The hard men of Australian cricket cried tears of joy at the WACA Ground as they regained the Ashes after four years and three series of pain.
Skipper Michael Clarke's side clinched a 150-run win shortly after lunch on day five of the Third Test.
Three-nil up with the Melbourne and Sydney Tests to come, Australia have won back the urn they lost in 2009.
Clarke, who played in Australia's 5-0 sweep against England in 2006-07, says he's determined to push his men to repeat that result.
The pain of Australia's three consecutive Ashes series defeats was forgotten 7.2 overs after lunch.
Jimmy Anderson was the last man out in England's second-innings total of 353 chasing 504 to win, appropriately off a short ball from Mitchell Johnson.
"It was very emotional for a lot of players," Australia's first-year coach Darren Lehmann said.
"It's been a tough time over the past few series against England.
"So to see the guys with a few tears in their eyes and faces was great.
"It shows the emotion of winning an important series. They should enjoy that."
It was particularly emotional for Johnson. Overlooked for the 2013 Ashes series in the UK, the left-arm quick has dominated the home summer with 23 wickets at 15.47.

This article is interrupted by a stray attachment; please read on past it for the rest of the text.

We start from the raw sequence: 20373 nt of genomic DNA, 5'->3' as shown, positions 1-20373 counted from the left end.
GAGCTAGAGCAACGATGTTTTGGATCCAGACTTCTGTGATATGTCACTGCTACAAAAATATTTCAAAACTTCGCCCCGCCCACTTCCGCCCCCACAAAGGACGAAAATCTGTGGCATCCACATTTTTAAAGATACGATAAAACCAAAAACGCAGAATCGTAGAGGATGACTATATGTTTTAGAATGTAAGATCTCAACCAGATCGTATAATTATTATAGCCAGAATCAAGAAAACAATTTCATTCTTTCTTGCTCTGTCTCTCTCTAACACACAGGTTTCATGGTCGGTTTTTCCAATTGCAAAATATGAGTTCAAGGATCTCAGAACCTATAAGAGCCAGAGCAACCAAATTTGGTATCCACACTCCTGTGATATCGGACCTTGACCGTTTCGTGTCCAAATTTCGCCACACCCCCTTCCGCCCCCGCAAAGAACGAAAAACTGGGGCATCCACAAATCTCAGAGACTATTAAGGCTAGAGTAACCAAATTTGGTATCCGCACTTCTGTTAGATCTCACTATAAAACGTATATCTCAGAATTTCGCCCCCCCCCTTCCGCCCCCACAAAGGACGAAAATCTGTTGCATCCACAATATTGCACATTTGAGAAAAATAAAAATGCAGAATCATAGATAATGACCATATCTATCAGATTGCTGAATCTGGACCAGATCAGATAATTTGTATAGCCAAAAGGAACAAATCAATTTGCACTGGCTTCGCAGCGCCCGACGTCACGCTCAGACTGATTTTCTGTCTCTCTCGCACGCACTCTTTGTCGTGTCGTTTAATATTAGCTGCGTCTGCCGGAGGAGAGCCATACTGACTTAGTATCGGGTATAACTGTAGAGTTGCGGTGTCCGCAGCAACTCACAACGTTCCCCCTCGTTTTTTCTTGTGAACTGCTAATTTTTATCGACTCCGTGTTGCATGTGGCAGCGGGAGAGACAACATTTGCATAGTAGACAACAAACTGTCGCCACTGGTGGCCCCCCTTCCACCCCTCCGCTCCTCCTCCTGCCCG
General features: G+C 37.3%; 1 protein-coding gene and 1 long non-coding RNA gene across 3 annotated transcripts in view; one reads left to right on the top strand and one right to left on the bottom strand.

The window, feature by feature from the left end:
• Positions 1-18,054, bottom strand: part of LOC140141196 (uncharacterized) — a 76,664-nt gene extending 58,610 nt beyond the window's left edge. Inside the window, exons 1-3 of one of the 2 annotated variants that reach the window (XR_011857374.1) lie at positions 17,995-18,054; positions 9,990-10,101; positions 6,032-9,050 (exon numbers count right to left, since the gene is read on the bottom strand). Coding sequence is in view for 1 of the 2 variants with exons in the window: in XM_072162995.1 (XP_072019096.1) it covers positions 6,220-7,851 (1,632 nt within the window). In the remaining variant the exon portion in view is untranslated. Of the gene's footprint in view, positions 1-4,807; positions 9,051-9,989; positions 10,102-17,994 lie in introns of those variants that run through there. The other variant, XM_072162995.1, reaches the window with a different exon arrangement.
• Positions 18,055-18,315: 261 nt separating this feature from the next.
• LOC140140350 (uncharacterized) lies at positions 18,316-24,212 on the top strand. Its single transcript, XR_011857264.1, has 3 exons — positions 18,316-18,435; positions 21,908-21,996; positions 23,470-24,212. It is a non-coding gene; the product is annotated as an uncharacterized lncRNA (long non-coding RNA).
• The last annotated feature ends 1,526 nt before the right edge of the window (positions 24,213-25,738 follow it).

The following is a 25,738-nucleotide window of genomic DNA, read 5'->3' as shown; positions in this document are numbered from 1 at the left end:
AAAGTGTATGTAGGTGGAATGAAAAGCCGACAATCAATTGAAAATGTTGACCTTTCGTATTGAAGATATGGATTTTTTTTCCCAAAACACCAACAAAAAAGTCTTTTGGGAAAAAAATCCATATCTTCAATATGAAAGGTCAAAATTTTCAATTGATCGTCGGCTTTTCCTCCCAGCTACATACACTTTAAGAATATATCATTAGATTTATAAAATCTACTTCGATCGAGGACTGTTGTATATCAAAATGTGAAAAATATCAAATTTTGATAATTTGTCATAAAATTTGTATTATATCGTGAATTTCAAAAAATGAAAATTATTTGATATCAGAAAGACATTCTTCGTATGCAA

"For the guys in the dressing room to feel this. I don't think you'll find one bloke in that dressing room who won't say that this is the pinnacle," 100-Test veteran Clarke said.
Man-of-the-match Steve Smith, who scored a vital 111 in Australia's first innings of 385, is one of five Australian batsmen who've hit a hundred in the series.
England have just one century-maker. Ben Stokes fought bravely in his second Test to score 120 yesterday before becoming one of spinner Nathan Lyon's three victims, while Johnson took 4-78.
Lehmann says the Australians are brutally honest with each other, particularly after England had reached 5-251 on Monday after some sloppy bowling from the home side.
"The blokes were getting a bit of a tongue-lashing last night with the way we bowled yesterday afternoon to England," Lehmann said.
Lehmann's teaching techniques also involve regular joke-telling sessions.
"Why do I do it? Because they're funny," Lehmann said.
"I like seeing the sweat on the players' faces or the coaching staff when they're telling a joke because it's quite nerve-wracking.
"They're more nervous that players or staff won't laugh than they are playing or coaching the game."
A harsh critic might say the best joke was England, who have only one batsman averaging over 40 in the series.
Star bowlers Anderson and Swann have taken seven wickets each and leading paceman Stuart Broad has a bruised foot which could put him in doubt for the Fourth Test.
England captain Alastair Cook's 100th Test was one to remember, but not fondly.
"When you lose the Ashes and when you lose like we've lost, there's always going to be people questioning my place and all that kind of stuff," he said.
Cook was matter of fact when asked whether this is his lowest moment in the England cap.
"Yeah it is," he said. AAP